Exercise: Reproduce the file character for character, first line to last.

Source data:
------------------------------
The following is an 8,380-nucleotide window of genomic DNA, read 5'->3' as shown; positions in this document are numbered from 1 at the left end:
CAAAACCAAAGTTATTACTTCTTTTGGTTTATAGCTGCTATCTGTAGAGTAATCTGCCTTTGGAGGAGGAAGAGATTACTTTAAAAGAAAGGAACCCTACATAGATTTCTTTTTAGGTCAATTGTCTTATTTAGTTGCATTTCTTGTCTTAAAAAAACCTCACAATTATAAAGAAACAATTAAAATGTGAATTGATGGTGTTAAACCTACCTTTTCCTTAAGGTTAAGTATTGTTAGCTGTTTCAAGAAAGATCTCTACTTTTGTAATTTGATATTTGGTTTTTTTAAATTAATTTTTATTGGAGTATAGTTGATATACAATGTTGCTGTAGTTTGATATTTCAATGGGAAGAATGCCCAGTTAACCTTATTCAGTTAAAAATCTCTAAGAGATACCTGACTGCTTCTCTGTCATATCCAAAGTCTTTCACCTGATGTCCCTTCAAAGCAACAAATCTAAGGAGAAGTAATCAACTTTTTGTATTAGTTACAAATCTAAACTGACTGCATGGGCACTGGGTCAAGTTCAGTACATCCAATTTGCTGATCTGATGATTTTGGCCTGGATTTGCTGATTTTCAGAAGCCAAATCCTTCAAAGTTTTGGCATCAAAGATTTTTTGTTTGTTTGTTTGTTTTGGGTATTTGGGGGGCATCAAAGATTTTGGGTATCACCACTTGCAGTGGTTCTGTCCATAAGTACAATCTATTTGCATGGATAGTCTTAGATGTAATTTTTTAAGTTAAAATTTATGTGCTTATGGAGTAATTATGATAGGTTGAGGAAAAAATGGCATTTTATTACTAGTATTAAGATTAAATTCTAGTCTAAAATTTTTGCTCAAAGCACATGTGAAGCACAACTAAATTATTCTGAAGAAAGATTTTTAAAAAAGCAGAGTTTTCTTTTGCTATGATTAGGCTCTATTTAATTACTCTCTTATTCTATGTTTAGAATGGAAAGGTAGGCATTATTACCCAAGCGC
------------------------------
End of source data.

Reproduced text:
The following is an 8,380-nucleotide window of genomic DNA, read 5'->3' as shown; positions in this document are numbered from 1 at the left end:
CAAAACCAAAGTTATTACTTCTTTTGGTTTATAGCTGCTATCTGTAGAGTAATCTGCCTTTGGAGGAGGAAGAGATTACTTTAAAAGAAAGGAACCCTACATAGATTTCTTTTTAGGTCAATTGTCTTATTTAGTTGCATTTCTTGTCTTAAAAAAACCTCACAATTATAAAGAAACAATTAAAATGTGAATTGATGGTGTTAAACCTACCTTTTCCTTAAGGTTAAGTATTGTTAGCTGTTTCAAGAAAGATCTCTACTTTTGTAATTTGATATTTGGTTTTTTTAAATTAATTTTTATTGGAGTATAGTTGATATACAATGTTGCTGTAGTTTGATATTTCAATGGGAAGAATGCCCAGTTAACCTTATTCAGTTAAAAATCTCTAAGAGATACCTGACTGCTTCTCTGTCATATCCAAAGTCTTTCACCTGATGTCCCTTCAAAGCAACAAATCTAAGGAGAAGTAATCAACTTTTTGTATTAGTTACAAATCTAAACTGACTGCATGGGCACTGGGTCAAGTTCAGTACATCCAATTTGCTGATCTGATGATTTTGGCCTGGATTTGCTGATTTTCAGAAGCCAAATCCTTCAAAGTTTTGGCATCAAAGATTTTTTGTTTGTTTGTTTGTTTTGGGTATTTGGGGGGCATCAAAGATTTTGGGTATCACCACTTGCAGTGGTTCTGTCCATAAGTACAATCTATTTGCATGGATAGTCTTAGATGTAATTTTTTAAGTTAAAATTTATGTGCTTATGGAGTAATTATGATAGGTTGAGGAAAAAATGGCATTTTATTACTAGTATTAAGATTAAATTCTAGTCTAAAATTTTTGCTCAAAGCACATGTGAAGCACAACTAAATTATTCTGAAGAAAGATTTTTAAAAAAGCAGAGTTTTCTTTTGCTATGATTAGGCTCTATTTAATTACTCTCTTATTCTATGTTTAGAATGGAAAGGTAGGCATTATTACCCAAGCGC